October 11th is International Day of the Girl Child, one of the newest United Nations days of observance. The Reverend Heather Melton, who serves as the Missioner for the United Thank Offering and is the mother of one-year-old twin girls, reflects on the world she hopes her girls will experience as they grow older. Let us pray for the well-being of all girls this weekend, both in The Episcopal Church and around the world.
Promise me you’ll always remember: you’re braver than you believe,
and stronger than you seem, and smarter than you think.
Christopher Robin to Winnie the Pooh
Just over a year ago, I gave birth to twin girls. We spent a week in the Neonatal Intensive Care Unit, where the prayer of many was that they would fight: fight to breathe on their own, fight to eat and grow, and fight to get out of the NICU. I remember one of the nurses saying to me that our youngest daughter just had to decide she wanted to do these things on her own and she’d be fine. I watched her decide. I watched them fight. I got to be their cheerleader from the first day of their lives and I will be until their last. That’s what I learned being the mother of tiny babies. What I didn’t know then, was that being their cheerleader would come with some unexpected challenges right out of the gate.
I had never been to a baby clothing store before I had babies. I found that there was no end to the number of items I could purchase for my girls that extolled their physical appearance: from #Princess to Super Cute and Always Adorable, my girls could wear terms praising their looks at night on their pajamas, during the day on their shirts and coats, and even on fancy dresses. My children are always adorable to me, but I also want them to know that their self-worth is not tied to their appearance. Yes, I want them to eat healthy and exercise but I don’t want them to do it obsessively. I do not want them to train their waists, but to train their brains. This is why every time they hold up a square I say, “That’s a square, four equal angles and four equal sides” not, “aren’t you cute holding something.”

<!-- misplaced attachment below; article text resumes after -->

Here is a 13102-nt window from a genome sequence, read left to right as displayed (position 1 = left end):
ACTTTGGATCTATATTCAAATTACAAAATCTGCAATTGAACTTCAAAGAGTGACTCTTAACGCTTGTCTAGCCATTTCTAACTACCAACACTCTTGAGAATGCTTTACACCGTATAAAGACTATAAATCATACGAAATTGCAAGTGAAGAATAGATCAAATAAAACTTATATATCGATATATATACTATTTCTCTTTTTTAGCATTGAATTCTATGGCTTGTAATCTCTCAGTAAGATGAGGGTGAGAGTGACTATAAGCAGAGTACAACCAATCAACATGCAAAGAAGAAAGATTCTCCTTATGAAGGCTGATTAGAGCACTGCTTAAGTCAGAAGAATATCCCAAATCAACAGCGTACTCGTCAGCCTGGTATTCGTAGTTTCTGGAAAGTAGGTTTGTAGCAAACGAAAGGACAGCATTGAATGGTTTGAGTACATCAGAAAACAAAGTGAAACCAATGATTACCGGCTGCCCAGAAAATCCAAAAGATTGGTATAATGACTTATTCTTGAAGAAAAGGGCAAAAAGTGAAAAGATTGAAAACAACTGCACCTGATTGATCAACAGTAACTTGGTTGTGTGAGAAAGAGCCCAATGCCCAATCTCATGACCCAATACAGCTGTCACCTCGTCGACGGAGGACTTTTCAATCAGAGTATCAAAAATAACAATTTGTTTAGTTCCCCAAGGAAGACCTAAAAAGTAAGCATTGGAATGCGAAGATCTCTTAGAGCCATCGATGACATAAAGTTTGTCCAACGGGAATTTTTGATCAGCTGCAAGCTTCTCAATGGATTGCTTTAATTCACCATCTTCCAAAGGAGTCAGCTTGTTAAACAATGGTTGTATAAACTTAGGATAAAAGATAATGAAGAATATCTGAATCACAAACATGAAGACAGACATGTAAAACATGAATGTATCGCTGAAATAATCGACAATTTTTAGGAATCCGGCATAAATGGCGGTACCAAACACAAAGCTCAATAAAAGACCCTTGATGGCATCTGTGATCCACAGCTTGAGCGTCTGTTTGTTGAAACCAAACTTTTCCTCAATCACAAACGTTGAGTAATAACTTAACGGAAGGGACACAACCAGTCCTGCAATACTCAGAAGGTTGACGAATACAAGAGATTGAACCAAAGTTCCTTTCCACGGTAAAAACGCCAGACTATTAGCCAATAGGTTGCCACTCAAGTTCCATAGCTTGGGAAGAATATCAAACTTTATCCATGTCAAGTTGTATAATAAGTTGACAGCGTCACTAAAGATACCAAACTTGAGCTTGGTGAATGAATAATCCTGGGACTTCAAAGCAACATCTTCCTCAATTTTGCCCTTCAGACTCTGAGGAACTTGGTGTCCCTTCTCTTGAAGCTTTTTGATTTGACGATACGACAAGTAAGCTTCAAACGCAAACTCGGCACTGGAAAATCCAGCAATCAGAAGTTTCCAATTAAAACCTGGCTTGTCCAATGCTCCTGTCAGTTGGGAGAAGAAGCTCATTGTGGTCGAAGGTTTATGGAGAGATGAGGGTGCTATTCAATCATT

If you go to the other side of the store, where the boys clothes are, you’ll find a different set of words. Some shirts did say handsome but the majority said things like: brave little explorer, best friend, and little genius. I want my girls to be brave, to explore, to be a good friend, and to be as smart as they can. There was only one shirt in the girls’ section that referenced being smart, so I took it home with one from the boys side that also talked about being smart. I know that it is a small thing–words on a shirt before they can even make sentences–but words are powerful and can often have lasting effects on those who read them and those who wear them.
Here in the United States, women are still far outnumbered by men in the sciences. In 2013, the New York Times ran a story in which they interviewed women who succeed in tenured academic science positions. What stood out to me in this article was that time and again the women said that when they stopped comparing themselves to others and, when they had a mentor who believed in them, they were able to succeed.
This year, on the International Day of the Girl Child, I want to take this chance to be the cheerleader for all girls, not just mine. It will take all of our voices to help pave the way for girls to live to their full potential. We need to choose the words we use when talking to girls very carefully. As the International Day of the Girl Child webpage says: “If effectively supported during the adolescent years, girls have the potential to change the world – both as empowered girls of today and as tomorrow’s workers, mothers, entrepreneurs, mentors, household heads, and political leaders.” So let’s support them, encourage them, and love them; from the words on their shirts to the books they read and the toys they play with. Girls can change the world, but we must create safe environments for them to do it.
Back in the NICU so many prayed that my girls would fight; now I think my girls pray that we will fight for them. We need to demand that our society change to offer equal pay and opportunities. We must fight against social plights like human trafficking and child brides, which rob our girl children of the futures they deserve. Fight for our girl children, become a mentor, an advocate, and a friend. Advocate for change to make the world safe for girls and make space for girl children so they can change the world. Join me as we tell all girls, of any age, that they can change the world through their love and bravery, and that we are here to help them do it.